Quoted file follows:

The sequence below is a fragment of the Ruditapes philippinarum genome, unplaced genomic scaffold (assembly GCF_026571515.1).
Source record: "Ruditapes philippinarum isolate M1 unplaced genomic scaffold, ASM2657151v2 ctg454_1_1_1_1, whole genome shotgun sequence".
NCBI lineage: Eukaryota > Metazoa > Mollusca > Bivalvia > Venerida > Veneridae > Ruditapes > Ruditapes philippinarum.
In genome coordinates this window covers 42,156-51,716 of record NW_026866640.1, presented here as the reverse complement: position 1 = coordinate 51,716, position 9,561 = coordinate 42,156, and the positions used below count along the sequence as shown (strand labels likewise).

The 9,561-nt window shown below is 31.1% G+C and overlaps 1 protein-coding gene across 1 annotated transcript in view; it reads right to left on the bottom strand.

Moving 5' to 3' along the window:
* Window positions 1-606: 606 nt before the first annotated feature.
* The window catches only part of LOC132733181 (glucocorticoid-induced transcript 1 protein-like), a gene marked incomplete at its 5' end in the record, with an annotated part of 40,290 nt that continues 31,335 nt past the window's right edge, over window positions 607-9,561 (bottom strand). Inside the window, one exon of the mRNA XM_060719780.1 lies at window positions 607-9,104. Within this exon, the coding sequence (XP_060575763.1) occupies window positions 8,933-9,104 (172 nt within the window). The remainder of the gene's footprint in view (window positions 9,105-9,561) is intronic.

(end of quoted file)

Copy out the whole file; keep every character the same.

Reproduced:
The sequence below is a fragment of the Ruditapes philippinarum genome, unplaced genomic scaffold (assembly GCF_026571515.1).
Source record: "Ruditapes philippinarum isolate M1 unplaced genomic scaffold, ASM2657151v2 ctg454_1_1_1_1, whole genome shotgun sequence".
NCBI lineage: Eukaryota > Metazoa > Mollusca > Bivalvia > Venerida > Veneridae > Ruditapes > Ruditapes philippinarum.
In genome coordinates this window covers 42,156-51,716 of record NW_026866640.1, presented here as the reverse complement: position 1 = coordinate 51,716, position 9,561 = coordinate 42,156, and the positions used below count along the sequence as shown (strand labels likewise).

The 9,561-nt window shown below is 31.1% G+C and overlaps 1 protein-coding gene across 1 annotated transcript in view; it reads right to left on the bottom strand.

Moving 5' to 3' along the window:
* Window positions 1-606: 606 nt before the first annotated feature.
* The window catches only part of LOC132733181 (glucocorticoid-induced transcript 1 protein-like), a gene marked incomplete at its 5' end in the record, with an annotated part of 40,290 nt that continues 31,335 nt past the window's right edge, over window positions 607-9,561 (bottom strand). Inside the window, one exon of the mRNA XM_060719780.1 lies at window positions 607-9,104. Within this exon, the coding sequence (XP_060575763.1) occupies window positions 8,933-9,104 (172 nt within the window). The remainder of the gene's footprint in view (window positions 9,105-9,561) is intronic.